Tuesday, December 11, 2012

There's an ad for that. #KeepingAdvent

In today’s gospel reading, Jesus warns us: “Be on guard so that your hearts are not weighed down with dissipation and drunkenness and the worries of this life…” (Luke 21:34, NRSV) “Dissipation” is not a word that we hear much anymore outside of the Bible, and many of us, I imagine, only know it as half of a rhetorical pair with “drunkenness” – a word whose meaning we are far more certain of!

Dissipation is a noun which is kin to the verb “to dissipate,” which we are probably more familiar with – a word which means to disappear, often through scattering, dilution, or diffusion. But as a noun, dissipation carries the connotation of disappearance through negligence – squandering. To waste one’s time, one’s mental energies, one’s money or posessions, usually by indulging one’s own desire for ease
or luxury – this is dissipation. Or perhaps I might just as well say, this is American leisure class culture.

A good Anglican, John Wesley, the reluctant founder of Methodism, was ever watchful against dissipation in himself and his flock. He could be very stern with himself about time spent in “unprofitable conversation.” I can only imagine what he would have made of prime time television.

Ironically, it is through a television program – Mad Men – that many more Americans have become aware of the aims and reach of the advertising that underwrites and drives the majority of our entertainment today. From magazines to movies to catalogs to billboards on the highway to television advertisements, the worries of our lives are exploited. Whether we are worried about whether we
are attractive or good parents or smart or thrifty – whatever it is that we can worry about, there’s an ad for that.

The aim of advertisement is to get us to buy, but the dirty little secret is that we don’t actually need that much stuff. So how can the Ad Men drive us to dissipation? Turns out, fear is a pretty good motivator when getting people to act against their best interests – whether voting for a particular candidate or buying one more product that will gather dust in the back of the medicine cabinet. When we are overwhelmed by the worries of this life, we are driven to drunkenness – to the desire to escape our fears. We numb ourselves with television programs that are interspersed with ads carefully calculated to amplify the very worries we were trying to escape with the show we were watching.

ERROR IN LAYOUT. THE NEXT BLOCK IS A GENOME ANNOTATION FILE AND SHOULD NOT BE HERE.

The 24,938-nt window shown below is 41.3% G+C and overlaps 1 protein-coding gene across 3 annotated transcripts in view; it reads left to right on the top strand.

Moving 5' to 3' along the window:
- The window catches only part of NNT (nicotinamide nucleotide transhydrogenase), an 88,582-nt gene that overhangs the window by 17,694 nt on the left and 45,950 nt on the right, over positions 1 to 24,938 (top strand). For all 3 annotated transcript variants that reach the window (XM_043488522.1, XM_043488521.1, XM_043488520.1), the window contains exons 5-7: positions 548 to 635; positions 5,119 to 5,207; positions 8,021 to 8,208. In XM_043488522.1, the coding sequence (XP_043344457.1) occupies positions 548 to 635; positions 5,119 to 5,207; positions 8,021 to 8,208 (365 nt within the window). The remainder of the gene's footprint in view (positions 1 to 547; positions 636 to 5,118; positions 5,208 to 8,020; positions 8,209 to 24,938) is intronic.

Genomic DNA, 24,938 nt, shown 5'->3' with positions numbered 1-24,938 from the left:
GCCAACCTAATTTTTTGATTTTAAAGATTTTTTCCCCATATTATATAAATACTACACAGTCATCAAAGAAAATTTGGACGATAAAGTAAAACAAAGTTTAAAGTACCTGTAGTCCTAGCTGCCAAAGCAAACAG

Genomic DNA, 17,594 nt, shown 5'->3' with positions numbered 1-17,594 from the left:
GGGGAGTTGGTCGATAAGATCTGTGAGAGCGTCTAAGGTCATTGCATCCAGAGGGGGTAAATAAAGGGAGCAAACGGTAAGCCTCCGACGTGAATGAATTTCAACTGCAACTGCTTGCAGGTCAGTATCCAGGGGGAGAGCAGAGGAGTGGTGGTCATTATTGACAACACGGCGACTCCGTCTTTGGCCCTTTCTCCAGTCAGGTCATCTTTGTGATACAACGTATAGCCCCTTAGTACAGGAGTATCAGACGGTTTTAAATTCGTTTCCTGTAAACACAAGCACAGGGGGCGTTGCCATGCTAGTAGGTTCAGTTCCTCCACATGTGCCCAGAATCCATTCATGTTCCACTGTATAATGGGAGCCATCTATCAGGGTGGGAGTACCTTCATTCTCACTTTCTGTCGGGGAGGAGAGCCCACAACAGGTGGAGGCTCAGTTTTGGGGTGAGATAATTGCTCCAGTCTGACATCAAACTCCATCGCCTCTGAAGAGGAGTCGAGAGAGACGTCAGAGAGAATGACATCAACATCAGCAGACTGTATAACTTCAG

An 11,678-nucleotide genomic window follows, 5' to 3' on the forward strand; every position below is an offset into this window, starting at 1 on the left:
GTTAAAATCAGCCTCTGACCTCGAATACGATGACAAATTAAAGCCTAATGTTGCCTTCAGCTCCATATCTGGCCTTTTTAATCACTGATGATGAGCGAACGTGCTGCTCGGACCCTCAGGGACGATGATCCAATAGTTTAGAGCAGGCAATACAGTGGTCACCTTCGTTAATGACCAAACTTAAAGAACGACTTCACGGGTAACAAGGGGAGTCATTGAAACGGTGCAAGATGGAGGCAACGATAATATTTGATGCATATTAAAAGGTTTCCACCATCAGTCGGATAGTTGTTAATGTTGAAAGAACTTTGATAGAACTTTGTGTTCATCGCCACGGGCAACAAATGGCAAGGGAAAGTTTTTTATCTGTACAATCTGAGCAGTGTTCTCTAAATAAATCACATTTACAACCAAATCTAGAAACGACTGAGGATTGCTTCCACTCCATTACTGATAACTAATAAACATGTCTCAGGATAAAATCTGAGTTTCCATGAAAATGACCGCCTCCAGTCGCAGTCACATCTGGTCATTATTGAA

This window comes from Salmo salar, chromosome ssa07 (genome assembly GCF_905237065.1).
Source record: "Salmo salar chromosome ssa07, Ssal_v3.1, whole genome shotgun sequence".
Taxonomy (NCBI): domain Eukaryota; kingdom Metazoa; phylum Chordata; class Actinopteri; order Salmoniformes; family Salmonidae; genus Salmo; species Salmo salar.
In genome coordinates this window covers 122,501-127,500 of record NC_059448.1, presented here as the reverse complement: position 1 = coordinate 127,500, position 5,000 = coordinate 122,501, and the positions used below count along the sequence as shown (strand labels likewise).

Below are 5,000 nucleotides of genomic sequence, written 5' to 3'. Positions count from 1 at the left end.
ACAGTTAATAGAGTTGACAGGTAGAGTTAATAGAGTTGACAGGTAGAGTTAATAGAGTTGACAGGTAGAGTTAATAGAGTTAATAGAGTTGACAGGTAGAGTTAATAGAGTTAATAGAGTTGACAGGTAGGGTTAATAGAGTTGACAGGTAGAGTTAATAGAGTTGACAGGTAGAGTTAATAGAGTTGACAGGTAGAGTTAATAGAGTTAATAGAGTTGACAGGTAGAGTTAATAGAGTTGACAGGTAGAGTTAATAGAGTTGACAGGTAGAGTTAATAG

And now the advertisements come right into our e-mail boxes. In this season, we are bombarded with subject lines that scream “Flash Sale! BOGO!!!” and “Free Shipping, Today only!!” Each carries the warning, explicit or implicit, of “Don’t miss this opportunity!” These e-mails play on our fear of squandering, in an ironic bid to lure us into squandering our time and our money acquiring more things we don’t need.

Squandering. There are so many things I could write about – so many things each of us have squandered as individuals (time, opportunities, money), so many things we have squandered as a society (natural resources, goodwill, innovation).

But of all of this squandering was only made possible by squandering our inheritance as children of God. Jesus died for us so that we might have eternal life, but we fear that we will die alone and unnoticed. Through Christ we can do all things, but we fear that we are incapable of anything. We are made for community, but we fear anyone we do not readily understand. We are each one of us precious, but we fear that we are insubstantial.

We are loved, but we fear that we are unloved and unlovable.

In the words of Charles Wesley’s Advent hymn:
“Come thou long expected Jesus, born to set thy people free;
from our sins and fears release us, let us find our rest in thee…”

May you – lovable you – find your rest in Jesus in this Advent season.

Written by Sarah McGiverin
Follow Sarah on Twitter @SarahMcGiverin
Read more posts by Sarah @ http://jerusalemtojericho.com/

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